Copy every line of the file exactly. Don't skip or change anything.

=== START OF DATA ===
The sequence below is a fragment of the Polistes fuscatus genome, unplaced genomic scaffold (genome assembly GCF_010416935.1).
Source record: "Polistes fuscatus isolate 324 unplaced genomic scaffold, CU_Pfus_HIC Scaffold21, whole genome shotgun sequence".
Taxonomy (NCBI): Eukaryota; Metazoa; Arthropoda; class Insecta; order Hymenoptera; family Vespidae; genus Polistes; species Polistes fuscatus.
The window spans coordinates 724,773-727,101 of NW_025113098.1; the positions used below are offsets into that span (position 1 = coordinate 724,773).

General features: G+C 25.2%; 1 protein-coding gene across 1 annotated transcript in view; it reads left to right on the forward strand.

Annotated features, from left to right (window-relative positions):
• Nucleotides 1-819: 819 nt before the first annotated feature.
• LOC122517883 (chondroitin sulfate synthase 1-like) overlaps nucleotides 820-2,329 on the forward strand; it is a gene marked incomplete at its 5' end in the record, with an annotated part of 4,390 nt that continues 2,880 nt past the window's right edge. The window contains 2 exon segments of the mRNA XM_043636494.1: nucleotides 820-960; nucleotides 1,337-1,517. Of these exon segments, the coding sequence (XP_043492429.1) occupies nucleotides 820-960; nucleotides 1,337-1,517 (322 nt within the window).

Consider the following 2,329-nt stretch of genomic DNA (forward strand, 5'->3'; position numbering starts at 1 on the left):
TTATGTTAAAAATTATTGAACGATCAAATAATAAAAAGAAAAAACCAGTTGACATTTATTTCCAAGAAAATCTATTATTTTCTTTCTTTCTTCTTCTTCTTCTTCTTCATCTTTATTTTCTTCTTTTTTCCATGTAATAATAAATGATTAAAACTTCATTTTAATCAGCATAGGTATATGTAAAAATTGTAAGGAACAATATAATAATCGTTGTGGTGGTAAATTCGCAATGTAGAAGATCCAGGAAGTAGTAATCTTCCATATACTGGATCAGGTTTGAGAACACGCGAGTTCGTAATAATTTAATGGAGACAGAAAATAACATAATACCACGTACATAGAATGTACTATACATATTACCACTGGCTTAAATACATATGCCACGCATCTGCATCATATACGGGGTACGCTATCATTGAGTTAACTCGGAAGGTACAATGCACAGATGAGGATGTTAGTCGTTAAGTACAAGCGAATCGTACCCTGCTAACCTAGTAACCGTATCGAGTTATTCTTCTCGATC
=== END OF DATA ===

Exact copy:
The sequence below is a fragment of the Polistes fuscatus genome, unplaced genomic scaffold (genome assembly GCF_010416935.1).
Source record: "Polistes fuscatus isolate 324 unplaced genomic scaffold, CU_Pfus_HIC Scaffold21, whole genome shotgun sequence".
Taxonomy (NCBI): Eukaryota; Metazoa; Arthropoda; class Insecta; order Hymenoptera; family Vespidae; genus Polistes; species Polistes fuscatus.
The window spans coordinates 724,773-727,101 of NW_025113098.1; the positions used below are offsets into that span (position 1 = coordinate 724,773).

General features: G+C 25.2%; 1 protein-coding gene across 1 annotated transcript in view; it reads left to right on the forward strand.

Annotated features, from left to right (window-relative positions):
• Nucleotides 1-819: 819 nt before the first annotated feature.
• LOC122517883 (chondroitin sulfate synthase 1-like) overlaps nucleotides 820-2,329 on the forward strand; it is a gene marked incomplete at its 5' end in the record, with an annotated part of 4,390 nt that continues 2,880 nt past the window's right edge. The window contains 2 exon segments of the mRNA XM_043636494.1: nucleotides 820-960; nucleotides 1,337-1,517. Of these exon segments, the coding sequence (XP_043492429.1) occupies nucleotides 820-960; nucleotides 1,337-1,517 (322 nt within the window).

Consider the following 2,329-nt stretch of genomic DNA (forward strand, 5'->3'; position numbering starts at 1 on the left):
TTATGTTAAAAATTATTGAACGATCAAATAATAAAAAGAAAAAACCAGTTGACATTTATTTCCAAGAAAATCTATTATTTTCTTTCTTTCTTCTTCTTCTTCTTCTTCATCTTTATTTTCTTCTTTTTTCCATGTAATAATAAATGATTAAAACTTCATTTTAATCAGCATAGGTATATGTAAAAATTGTAAGGAACAATATAATAATCGTTGTGGTGGTAAATTCGCAATGTAGAAGATCCAGGAAGTAGTAATCTTCCATATACTGGATCAGGTTTGAGAACACGCGAGTTCGTAATAATTTAATGGAGACAGAAAATAACATAATACCACGTACATAGAATGTACTATACATATTACCACTGGCTTAAATACATATGCCACGCATCTGCATCATATACGGGGTACGCTATCATTGAGTTAACTCGGAAGGTACAATGCACAGATGAGGATGTTAGTCGTTAAGTACAAGCGAATCGTACCCTGCTAACCTAGTAACCGTATCGAGTTATTCTTCTCGATC